Michael Maukonen's family set up a tribute to him in court. According to members they hold a tribute hockey tournament each year in his honour. April 8, 2019. (Photo by Greg Higgins)Michael Maukonen's family set up a tribute to him in court. According to members they hold a tribute hockey tournament each year in his honour. April 8, 2019. (Photo by Greg Higgins)

Jury in roofing inquest enters deliberations

The families of three deceased men will have to wait until Thursday morning to hear recommendations of how to prevent similar tragedies in the future.

The coroner's inquest into the deaths of Michael Maukonen of Windsor, John Janssens of Wallaceburg, and William Swan of Inwood, who all died after falling on separate job sites, will go into a fourth day at the Chatham courthouse Thursday. The jury needed more time to deliberate and the court is expecting to hear its verdict and recommendations at 11 a.m.

Ken Poisson with the Infrastructure Health and Safety Association took the stand Wednesday morning as the final witness in the inquest. He said the organization provides training for workers who need to wear harnesses. Poisson added the training was first provided in April 2015 and is a one day program comprised of theory and hands-on instruction. He said the point of the training is to teach workers how to prevent a fall and not how to fall. According to Poisson, before these classes were available, there was no real standard and people could simply sign a card saying they have completed training even if they hadn't

Poisson said the legislative components that are in place regarding workplace safety are minimums and companies are expected to go above and beyond depending on what work they are doing. He added it is the companies' job to come up with solutions to hazards and the Ministry of Labour is not allowed to tell companies how to comply, it's up to the organization to figure it out.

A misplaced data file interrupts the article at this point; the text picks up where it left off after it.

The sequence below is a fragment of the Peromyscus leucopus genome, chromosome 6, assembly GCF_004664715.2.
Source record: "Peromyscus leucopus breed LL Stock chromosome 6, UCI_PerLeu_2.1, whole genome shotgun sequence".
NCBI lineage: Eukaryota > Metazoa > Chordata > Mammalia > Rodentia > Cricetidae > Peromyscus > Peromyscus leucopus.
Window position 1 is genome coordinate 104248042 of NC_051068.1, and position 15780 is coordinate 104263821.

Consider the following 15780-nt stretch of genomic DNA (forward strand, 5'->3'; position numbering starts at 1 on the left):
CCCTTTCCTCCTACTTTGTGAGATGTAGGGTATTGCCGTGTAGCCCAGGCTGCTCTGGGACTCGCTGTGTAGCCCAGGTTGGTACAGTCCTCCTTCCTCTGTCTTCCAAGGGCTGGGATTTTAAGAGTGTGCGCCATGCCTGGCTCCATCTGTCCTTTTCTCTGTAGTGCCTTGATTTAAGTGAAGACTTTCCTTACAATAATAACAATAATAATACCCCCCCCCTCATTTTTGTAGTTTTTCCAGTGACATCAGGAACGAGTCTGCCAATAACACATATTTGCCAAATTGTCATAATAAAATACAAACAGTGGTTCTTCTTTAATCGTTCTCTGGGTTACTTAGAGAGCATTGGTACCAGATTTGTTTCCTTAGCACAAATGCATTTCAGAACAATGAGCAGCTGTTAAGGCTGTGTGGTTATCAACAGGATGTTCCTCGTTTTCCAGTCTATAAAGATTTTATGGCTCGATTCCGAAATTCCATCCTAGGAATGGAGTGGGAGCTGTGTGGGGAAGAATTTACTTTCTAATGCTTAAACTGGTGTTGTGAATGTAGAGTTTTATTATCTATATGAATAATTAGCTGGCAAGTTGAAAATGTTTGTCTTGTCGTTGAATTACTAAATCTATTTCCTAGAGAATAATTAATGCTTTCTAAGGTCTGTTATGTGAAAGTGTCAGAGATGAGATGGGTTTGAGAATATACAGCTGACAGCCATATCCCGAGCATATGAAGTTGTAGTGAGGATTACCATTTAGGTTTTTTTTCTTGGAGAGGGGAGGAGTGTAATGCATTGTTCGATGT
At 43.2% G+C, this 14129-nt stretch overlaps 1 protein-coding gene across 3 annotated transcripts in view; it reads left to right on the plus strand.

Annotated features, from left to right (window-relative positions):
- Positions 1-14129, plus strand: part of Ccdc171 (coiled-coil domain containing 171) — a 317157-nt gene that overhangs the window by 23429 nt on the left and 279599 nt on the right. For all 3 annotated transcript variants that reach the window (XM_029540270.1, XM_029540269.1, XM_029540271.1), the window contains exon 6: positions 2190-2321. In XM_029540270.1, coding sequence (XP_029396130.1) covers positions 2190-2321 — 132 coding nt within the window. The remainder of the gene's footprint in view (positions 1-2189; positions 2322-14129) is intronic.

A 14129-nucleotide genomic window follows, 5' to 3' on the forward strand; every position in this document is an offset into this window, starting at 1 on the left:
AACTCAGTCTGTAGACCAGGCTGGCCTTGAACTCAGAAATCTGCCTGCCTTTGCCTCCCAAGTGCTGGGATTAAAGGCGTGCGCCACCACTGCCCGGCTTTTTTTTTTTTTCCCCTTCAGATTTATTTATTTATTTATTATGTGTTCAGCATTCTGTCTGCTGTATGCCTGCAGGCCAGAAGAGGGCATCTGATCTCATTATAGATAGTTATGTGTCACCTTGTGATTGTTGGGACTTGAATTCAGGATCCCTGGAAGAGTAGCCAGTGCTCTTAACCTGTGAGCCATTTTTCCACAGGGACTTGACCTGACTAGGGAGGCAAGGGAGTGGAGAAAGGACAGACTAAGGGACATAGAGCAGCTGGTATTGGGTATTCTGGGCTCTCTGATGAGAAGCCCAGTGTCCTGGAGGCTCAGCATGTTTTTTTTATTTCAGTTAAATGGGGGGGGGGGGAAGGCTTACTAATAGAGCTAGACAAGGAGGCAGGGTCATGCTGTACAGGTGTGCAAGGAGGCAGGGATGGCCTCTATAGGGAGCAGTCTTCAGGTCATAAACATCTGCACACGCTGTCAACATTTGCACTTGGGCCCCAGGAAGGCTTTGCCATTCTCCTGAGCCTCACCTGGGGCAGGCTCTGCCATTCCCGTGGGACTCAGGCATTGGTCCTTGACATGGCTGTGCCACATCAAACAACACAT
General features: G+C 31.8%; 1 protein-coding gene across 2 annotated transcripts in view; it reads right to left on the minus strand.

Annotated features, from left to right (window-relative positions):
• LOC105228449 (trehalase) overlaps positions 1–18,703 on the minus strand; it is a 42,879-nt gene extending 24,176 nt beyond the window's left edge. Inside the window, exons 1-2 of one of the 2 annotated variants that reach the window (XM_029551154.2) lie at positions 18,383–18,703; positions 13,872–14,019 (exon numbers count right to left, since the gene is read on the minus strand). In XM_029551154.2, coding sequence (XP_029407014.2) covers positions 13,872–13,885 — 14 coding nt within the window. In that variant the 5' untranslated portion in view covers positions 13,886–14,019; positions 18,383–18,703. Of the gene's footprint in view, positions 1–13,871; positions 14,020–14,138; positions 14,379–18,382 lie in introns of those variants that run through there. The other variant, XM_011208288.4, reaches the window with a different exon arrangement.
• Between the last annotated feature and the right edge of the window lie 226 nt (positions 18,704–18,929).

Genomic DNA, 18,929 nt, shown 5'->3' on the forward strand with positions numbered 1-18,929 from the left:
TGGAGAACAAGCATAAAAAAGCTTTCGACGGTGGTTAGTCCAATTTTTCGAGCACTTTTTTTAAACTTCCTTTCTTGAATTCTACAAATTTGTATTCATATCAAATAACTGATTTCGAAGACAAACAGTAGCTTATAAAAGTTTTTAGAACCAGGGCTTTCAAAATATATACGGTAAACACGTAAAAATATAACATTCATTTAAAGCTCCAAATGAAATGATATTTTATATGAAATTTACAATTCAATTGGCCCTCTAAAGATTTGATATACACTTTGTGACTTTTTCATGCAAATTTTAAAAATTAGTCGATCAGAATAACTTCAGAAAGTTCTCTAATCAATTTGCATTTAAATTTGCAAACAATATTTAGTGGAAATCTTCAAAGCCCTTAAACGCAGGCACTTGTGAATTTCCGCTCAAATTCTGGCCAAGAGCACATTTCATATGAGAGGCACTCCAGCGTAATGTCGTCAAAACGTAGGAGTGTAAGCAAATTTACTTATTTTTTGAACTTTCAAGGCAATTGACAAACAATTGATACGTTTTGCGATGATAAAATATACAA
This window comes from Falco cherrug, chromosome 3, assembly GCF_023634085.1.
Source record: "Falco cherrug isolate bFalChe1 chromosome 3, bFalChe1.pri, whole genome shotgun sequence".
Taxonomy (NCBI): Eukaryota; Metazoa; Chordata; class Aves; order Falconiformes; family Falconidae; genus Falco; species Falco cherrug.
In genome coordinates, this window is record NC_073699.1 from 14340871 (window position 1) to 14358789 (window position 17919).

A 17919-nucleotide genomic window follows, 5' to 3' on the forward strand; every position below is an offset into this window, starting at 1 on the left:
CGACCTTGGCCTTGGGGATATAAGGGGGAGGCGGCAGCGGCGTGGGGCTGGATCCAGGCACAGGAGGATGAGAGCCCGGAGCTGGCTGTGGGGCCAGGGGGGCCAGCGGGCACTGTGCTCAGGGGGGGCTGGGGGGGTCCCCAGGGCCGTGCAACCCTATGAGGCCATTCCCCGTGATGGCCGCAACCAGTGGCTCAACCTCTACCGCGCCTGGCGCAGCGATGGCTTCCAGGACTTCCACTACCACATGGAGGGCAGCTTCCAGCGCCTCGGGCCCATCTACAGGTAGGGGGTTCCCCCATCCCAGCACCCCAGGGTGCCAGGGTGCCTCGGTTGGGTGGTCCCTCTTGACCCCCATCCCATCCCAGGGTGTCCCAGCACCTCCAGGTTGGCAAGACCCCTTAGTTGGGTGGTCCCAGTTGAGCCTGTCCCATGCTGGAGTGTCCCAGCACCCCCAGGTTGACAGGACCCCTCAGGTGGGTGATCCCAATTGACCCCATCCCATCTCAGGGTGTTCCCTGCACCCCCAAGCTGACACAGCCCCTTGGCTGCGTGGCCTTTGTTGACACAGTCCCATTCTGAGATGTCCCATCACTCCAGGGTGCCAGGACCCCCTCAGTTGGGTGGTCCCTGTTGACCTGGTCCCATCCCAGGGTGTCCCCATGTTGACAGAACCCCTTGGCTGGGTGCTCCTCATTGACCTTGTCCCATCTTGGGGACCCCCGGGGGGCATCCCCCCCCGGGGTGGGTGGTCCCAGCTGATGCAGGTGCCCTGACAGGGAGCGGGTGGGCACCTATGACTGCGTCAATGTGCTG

He added it is a challenge for smaller businesses -- like the ones involved in the three men's deaths -- to get a hold of the proper equipment to go above and beyond the minimum standards. Poisson said they need to spend time with product specialists as many smaller organizations struggle with production versus safety and view safety as a cost, not an investment.

Once Poisson left the stand, the jurors heard brief final arguments and were asked to answer five questions pertaining to each of the deceased in their deliberations. The questions were: "who was deceased? when did he die? where did he die? how did he die? and by what means did each die?"

The jurors had each question explained to them in detail. Dr. Elizabeth Urbantke, presiding as inquest coroner, said even though two of the men died from pneumonia, they wouldn't have got the infection if not for injuries resulting from the fall. She added though death by natural causes includes disease, she advised that these deaths are closer to accidents because harm was not seen or expected.

Urbantke reminded the jurors to be objective, passionate, and that the inquest isn't about finding someone guilty or responsible for the deaths. She added the inquest was an opportunity to air concerns and to consider the law as a verdict can't be accepted if it isn't lawful. Unlike in criminal trials, the verdict doesn't have to be unanimous as support is only needed from three of the five jurors to reach a conclusion.

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